The misunderstanding has been spreading for both patients and medical professionals, in whom once you start the antihypertensive agents, you have to continue for a life time. This is not incorrect. When living adjustment is performed, blood pressure decreases due to behavior change. It is necessary to carefully observe the progress of the cases whether the antihypertensive drug will be unnecessary or will be restarted. The results in this study suggest that obtained data would become the fundamental research in the future, and the adjustment for diet and exercise would be useful for more adequate treatment for hypertension worldwide.
The part of the content of this article was presented at the 10th Scientific Meeting of Shikoku Division of Integrative Medicine Japan (IMJ) Japan, Tokushima, 2017. The authors would like to thank the patients and staffs for their cooperation and support.
Conflicts of Interest
The authors declare that they have no conflicts of interest.
- Whelton PK, Carey RM, Wilbert SA, Donald EC, Karen JC, et al. (2017) ACC/AHA 2017 High Blood Pressure clinical practice guideline. Guideline for the prevention, detection, evaluation, and management of high blood pressure in Adults.
- Goff DC, Lloyd-Jones DM, Bennett G, Coady S, D’Agostino RB et al. (2014) 2013 ACC/AHA Guideline on the assessment of cardiovascular risk: a report of the American College of Cardiology/American Heart Association Task Force on Practice Guidelines. Circulation 129: S49-S73.
- Perk J, De Backer G, Gohlke H, Graham I, Reiner Z, et al. (2012) European Association for Cardiovascular Prevention & Rehabilitation (EACPR); ESC Committee for Practice Guidelines (CPG). European Guidelines on cardiovascular disease prevention in clinical practice (version 2012). Eur Heart J 33: 1635-1701.
- Mancia G, Fagard R, Narkiewicz K, Redon J, Zanchetti A, et al. (2013) The Task Force for the management of arterial hypertension of the European Society of Hypertension (ESH) and of the European Society of Cardiology (ESC) (2013) 2013 ESH/ESC Guidelines for the management of arterial hypertension. Eur Heart J 34: 2159-2219.
- Shimamoto K, Ando K, Fujita T, Hasebe N, Higaki J, et al. (2014) The task force for the management of hypertension of the Japanese Society of Hypertension (JSH) and JSH (2014) Hypertens Res 37: 253-390.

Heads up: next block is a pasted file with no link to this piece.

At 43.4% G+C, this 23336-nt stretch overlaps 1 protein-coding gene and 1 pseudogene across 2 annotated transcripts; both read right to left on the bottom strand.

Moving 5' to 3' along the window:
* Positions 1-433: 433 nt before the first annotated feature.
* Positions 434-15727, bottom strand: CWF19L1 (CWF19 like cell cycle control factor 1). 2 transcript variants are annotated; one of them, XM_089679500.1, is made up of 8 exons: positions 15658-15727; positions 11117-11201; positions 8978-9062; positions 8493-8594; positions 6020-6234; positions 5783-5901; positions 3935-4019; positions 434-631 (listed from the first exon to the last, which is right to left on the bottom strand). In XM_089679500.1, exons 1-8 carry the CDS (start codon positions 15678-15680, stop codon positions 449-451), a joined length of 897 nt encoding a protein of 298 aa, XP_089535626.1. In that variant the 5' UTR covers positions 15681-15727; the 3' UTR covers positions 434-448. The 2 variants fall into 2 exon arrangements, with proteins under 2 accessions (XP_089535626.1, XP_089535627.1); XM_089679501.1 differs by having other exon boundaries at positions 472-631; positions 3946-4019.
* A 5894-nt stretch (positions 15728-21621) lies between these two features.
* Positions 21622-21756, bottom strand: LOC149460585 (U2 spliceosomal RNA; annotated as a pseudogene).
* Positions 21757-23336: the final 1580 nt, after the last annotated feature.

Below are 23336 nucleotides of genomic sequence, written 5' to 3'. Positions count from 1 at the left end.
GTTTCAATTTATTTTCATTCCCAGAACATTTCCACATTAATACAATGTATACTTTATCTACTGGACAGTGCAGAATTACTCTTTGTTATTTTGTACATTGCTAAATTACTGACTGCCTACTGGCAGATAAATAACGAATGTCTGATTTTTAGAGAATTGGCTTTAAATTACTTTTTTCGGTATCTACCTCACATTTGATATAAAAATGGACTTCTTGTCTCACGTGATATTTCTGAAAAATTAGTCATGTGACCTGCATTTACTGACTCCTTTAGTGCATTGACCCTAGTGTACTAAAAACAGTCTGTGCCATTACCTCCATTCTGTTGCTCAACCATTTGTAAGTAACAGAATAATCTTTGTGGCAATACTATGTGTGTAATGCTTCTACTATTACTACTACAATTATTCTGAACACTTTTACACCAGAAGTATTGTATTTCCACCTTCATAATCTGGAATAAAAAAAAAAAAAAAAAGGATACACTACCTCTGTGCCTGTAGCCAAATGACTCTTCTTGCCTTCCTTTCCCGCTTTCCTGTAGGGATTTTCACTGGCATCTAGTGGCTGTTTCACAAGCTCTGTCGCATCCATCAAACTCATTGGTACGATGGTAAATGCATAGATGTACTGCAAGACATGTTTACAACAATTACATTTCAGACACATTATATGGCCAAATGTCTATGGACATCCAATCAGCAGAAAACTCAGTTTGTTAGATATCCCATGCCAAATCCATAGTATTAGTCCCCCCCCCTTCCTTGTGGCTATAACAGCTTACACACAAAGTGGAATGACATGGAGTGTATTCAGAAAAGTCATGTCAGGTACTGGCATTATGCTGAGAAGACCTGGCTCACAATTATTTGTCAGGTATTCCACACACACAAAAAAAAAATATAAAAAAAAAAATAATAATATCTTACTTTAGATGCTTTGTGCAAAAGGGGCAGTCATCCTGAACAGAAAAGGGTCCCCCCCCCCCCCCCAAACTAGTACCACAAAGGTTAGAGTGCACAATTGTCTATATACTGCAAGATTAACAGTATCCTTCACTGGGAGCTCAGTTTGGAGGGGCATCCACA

- Lurbe E, Agabiti-Rosei E, Cruickshank JK, Dominiczak A, Erdine S, et al. (2016) 2016 European Society of Hypertension guidelines for the management of high blood pressure in children and adolescents. J Hypertens 34: 1887-920.
- The Japan Geriatrics Society (2017) The Japan Geriatrics Society Guidelines for the management of elderly hypertension 2017. J Jap Geriat Soc 54: 236-237.
- Catapano AL, Graham I, Backer GD, Wiklund O, Chapman MJ, et al. (2016) 2016 ESC/EAS guidelines for the management of dyslipidaemias the task force for the management of Dyslipidaemias of the European Society of Cardiology (ESC) and European Atherosclerosis Society (EAS) Developed with the special contribution of the European Association for cardiovascular Prevention & Rehabilitation (EACPR). Atherosclerosis 253: 281-344.
- Michael DJ, Donna HR, Caroline MA, Jamy DA, Anthony GC, et al. (2014) 2013 AHA/ACC/TOS guideline for the management of overweight and obesity in adults. Circulation 129: S102-S138.
- Whelton PK (2015) The elusiveness of population-wide high blood pressure control. Annu Rev Public Health 36: 109-30.
- Cook NR, Cutler JA, Obarzanek E,Buring JE, Rexrode KM, et al. (2007) Long term effects of dietary sodium reduction on cardiovascular disease outcomes: observational follow-up of the Trials of Hypertension Prevention (TOHP). BMJ 334: 885-888.
- Bando M (2013) Blood pressure can be reduced with anti-hypertensive agent discontinued, Wani Plus Publishing, Tokyo, Japan.
- Bando M (2014) Hypertension seminar learning from Bando Heart Clinic, Wani Plus Publishing, Tokyo, Japan.
- Bando M (2016) Leaving high blood pressure is a crime, WaniPlus,Publishing, Tokyo, Japan.
- Neter JE, Stam BE, Kok FJ, Grobbee DE, Geleijnse JM, et al. (2003) Influence of weight reduction on blood pressure: a meta-analysis of randomized controlled trials. Hypertens 42: 878-884.
- Van Bommel E, Cleophas T (2012) Potassium treatment for hypertension in patients with high salt intake: a meta-analysis. Int J Clin Pharmacol Ther 50: 478-82.